This aluminum-based stand is molded into a fixed landscape grip for bare iPads (those not enclosed in a case). The iPad seats snuggly into the stand when viewing the iPad in landscape mode and looks like an original flat-panel iMac when mounted. When viewing in portrait mode, the stand offers a static viewing angle at a slight incline akin to those provided by tri-fold iPad cases like Apple's. While this inflexible approach limits viewing angle options, the solid construction keeps the iPad attractively in place. And when set up in landscape mode, it gives the illusion of a full-featured computer. Place an Apple wireless keyboard in front of it and people might mistake the configuration for a mini-iMac!
High-end stands (over $60)
$69.99 (with custom laser engraving) $57.99 (without engraving); jadu-industries.com
The Skadoosh Flip Stand offers a stylized brushed aluminum stand with a hinged arch that folds out to stabilize the stand and folds away for added portability. Unlike other products, the Flip Stand features a clamp mechanism that lets you easily adjust the viewing angle to just about any position. Like some other stands, Skadoosh can hold an iPad encased in Apple's optional case and similar thin cases. The $69.99 version of the stand includes custom laser engraving of your name, company logo, etc., on the face of the stand.
Joule is an expensive and highly portable stand with an antenna-like, magnetized leg that folds out to stabilize the base. The sleeve that the iPad slips into is lined with velvet to prevent scratches and smudges. A notch in the base lets you access the Home button easily when the iPad is held in portrait viewing mode. The Joule Stand is a bit too expensive for my tastes, but if portability and image are important to you, and if the price isn't an issue, you might want to take a closer look at Joule—it's the ultimate "bling" stand for iPad owners.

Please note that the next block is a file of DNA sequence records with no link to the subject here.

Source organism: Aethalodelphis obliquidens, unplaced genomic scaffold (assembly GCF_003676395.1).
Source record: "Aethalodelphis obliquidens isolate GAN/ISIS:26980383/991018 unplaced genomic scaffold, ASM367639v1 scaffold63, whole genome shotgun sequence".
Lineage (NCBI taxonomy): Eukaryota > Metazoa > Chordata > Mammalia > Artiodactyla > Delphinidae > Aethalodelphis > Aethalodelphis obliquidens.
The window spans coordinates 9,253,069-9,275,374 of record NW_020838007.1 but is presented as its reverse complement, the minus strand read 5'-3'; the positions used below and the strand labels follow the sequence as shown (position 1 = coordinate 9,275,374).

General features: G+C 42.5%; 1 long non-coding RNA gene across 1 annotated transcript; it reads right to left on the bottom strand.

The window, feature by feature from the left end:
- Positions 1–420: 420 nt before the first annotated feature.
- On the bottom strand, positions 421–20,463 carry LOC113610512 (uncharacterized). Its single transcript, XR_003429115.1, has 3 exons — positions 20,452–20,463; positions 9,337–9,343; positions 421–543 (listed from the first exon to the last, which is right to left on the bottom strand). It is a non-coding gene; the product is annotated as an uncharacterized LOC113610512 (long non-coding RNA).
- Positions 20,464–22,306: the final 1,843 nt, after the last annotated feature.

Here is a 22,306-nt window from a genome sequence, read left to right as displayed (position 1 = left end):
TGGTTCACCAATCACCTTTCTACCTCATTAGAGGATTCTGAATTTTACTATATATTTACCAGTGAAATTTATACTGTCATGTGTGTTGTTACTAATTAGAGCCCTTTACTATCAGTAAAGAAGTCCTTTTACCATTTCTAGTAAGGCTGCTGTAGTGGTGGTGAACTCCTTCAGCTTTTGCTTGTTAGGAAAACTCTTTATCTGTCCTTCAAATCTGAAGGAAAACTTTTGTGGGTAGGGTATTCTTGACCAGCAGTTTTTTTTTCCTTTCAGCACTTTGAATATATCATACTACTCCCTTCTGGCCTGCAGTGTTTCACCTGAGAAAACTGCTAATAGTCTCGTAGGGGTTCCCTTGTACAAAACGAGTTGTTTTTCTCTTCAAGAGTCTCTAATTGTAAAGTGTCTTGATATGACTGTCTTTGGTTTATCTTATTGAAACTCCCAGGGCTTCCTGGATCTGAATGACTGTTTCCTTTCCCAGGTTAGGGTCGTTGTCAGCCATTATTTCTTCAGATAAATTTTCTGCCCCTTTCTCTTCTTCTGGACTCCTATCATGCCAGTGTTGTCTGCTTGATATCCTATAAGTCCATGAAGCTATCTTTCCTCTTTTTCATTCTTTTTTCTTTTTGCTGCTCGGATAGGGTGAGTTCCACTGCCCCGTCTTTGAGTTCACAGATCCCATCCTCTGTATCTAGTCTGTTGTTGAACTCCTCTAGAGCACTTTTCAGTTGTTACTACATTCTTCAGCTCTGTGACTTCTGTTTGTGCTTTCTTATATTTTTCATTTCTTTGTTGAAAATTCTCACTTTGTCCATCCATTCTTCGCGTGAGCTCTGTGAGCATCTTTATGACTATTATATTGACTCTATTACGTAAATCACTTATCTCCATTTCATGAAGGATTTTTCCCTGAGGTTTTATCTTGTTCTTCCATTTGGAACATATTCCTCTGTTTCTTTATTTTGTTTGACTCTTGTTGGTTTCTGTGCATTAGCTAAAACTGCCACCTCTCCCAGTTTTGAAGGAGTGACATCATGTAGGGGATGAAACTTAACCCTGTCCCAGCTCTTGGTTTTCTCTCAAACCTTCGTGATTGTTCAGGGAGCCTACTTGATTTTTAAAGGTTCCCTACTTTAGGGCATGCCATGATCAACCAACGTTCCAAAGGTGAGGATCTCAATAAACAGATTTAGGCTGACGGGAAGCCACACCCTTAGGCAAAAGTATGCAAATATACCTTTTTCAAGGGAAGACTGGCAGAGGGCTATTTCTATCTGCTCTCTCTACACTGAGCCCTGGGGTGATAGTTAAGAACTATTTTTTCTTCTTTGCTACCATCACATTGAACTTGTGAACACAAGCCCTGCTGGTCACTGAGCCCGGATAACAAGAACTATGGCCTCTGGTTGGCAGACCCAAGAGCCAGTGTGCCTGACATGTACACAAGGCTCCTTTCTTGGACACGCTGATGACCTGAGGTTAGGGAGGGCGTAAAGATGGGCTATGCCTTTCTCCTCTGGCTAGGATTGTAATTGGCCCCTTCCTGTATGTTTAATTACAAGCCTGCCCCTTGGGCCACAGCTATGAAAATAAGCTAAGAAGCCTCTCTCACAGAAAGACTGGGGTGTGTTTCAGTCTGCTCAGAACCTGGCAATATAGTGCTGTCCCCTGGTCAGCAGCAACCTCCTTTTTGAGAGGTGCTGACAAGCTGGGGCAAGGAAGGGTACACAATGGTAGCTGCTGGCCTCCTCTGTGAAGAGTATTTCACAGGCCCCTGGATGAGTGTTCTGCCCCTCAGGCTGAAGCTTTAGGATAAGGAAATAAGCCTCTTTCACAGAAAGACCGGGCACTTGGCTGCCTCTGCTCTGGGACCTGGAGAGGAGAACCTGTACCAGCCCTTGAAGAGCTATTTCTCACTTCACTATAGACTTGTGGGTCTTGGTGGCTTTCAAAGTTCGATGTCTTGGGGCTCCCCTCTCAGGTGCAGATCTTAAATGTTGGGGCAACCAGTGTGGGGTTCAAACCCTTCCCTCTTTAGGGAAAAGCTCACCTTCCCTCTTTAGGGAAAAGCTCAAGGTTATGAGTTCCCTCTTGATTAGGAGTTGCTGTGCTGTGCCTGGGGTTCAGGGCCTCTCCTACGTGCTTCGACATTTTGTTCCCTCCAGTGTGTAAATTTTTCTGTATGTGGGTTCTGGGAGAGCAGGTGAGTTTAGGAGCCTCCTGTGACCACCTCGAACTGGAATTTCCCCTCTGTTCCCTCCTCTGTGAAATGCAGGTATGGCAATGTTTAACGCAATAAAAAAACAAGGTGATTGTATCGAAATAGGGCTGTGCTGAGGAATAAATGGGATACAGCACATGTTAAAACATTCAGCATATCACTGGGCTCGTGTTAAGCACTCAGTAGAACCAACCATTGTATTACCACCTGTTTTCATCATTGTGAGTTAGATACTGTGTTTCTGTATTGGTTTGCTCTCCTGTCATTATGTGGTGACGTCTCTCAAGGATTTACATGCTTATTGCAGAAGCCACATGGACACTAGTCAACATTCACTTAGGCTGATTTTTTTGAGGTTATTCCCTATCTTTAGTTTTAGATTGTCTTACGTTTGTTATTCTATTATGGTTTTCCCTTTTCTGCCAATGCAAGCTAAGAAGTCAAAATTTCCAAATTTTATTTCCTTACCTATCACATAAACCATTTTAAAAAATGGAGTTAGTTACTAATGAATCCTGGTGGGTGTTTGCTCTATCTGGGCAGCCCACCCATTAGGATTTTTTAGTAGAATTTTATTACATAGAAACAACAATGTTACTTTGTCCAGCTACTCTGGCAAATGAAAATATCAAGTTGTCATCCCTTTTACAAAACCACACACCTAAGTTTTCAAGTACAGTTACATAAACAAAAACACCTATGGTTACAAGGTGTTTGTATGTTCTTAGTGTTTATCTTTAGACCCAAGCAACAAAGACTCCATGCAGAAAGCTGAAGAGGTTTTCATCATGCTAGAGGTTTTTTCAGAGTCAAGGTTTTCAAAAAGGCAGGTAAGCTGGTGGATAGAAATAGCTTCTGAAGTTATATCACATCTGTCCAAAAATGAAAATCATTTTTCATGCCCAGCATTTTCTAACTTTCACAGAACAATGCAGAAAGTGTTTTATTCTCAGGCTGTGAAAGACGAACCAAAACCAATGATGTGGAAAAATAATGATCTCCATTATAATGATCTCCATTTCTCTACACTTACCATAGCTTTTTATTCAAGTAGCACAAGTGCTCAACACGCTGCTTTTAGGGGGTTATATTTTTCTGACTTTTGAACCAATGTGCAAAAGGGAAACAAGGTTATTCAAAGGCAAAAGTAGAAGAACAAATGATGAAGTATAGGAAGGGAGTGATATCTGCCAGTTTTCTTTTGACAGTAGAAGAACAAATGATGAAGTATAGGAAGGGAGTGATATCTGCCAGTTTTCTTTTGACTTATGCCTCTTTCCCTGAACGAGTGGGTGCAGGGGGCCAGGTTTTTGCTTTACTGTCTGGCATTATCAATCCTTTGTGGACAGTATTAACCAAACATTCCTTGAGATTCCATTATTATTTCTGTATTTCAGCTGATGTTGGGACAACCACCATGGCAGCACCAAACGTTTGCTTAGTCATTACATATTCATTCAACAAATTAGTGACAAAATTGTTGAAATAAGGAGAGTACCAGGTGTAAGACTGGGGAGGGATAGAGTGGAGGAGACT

Which stand should you get?
These stands represent a sampling of the first generation of stands for the iPad, but there's no clear winner in my mind. Which one should you get? You need to ask yourself three questions:
- How you will be using the stand? For example, does it need to be ultra-portable because you'll be carrying with you wherever you go, or will it more or less be a permanent fixture on your desk? Will you be using it with or without an iPad case?
- What is your sense of aesthetics? Do you work at a company where image is important and your accessories need to reflect that? Do you prefer a functional look?
- How much are you willing to spend?
You might decide to purchase a couple of stands—one for work and one for home—and not worry about portability. Ultimately, the choice will come down to personal taste and needs. There are good choices available right now… and more to come in the future.
Make Your Own Stand
(cost: materials and your time)
The GroovyStand reviewed earlier in the article is pretty much a piece of wood with a slot cut in it. It would be pretty easy to make a similar stand with a nice piece of wood, a saw, sandpaper, some wood glue or a couple of wood screws, and some paint or wood stain. You could make it as thick and sturdy or thin and svelte as you like. You could even add a triangular back support angled for best display. Here's a sample drawing that might give you some ideas:
Using this drawing as a basis for your design, you could add stability by increasing the width and depth of the stand or making the triangular support higher. You could cut the notch to fit your iPad with a case or without one. You could even cut a double notch to support both. Round the edges and paint it glossy black or white to give it a more stylish look. Clear pine is easier to work with but not as strong or as attractive as hardwood. (Note: When you consider the value of your time, this is not the least expensive solution. But if you enjoy woodworking, you might give it a try. )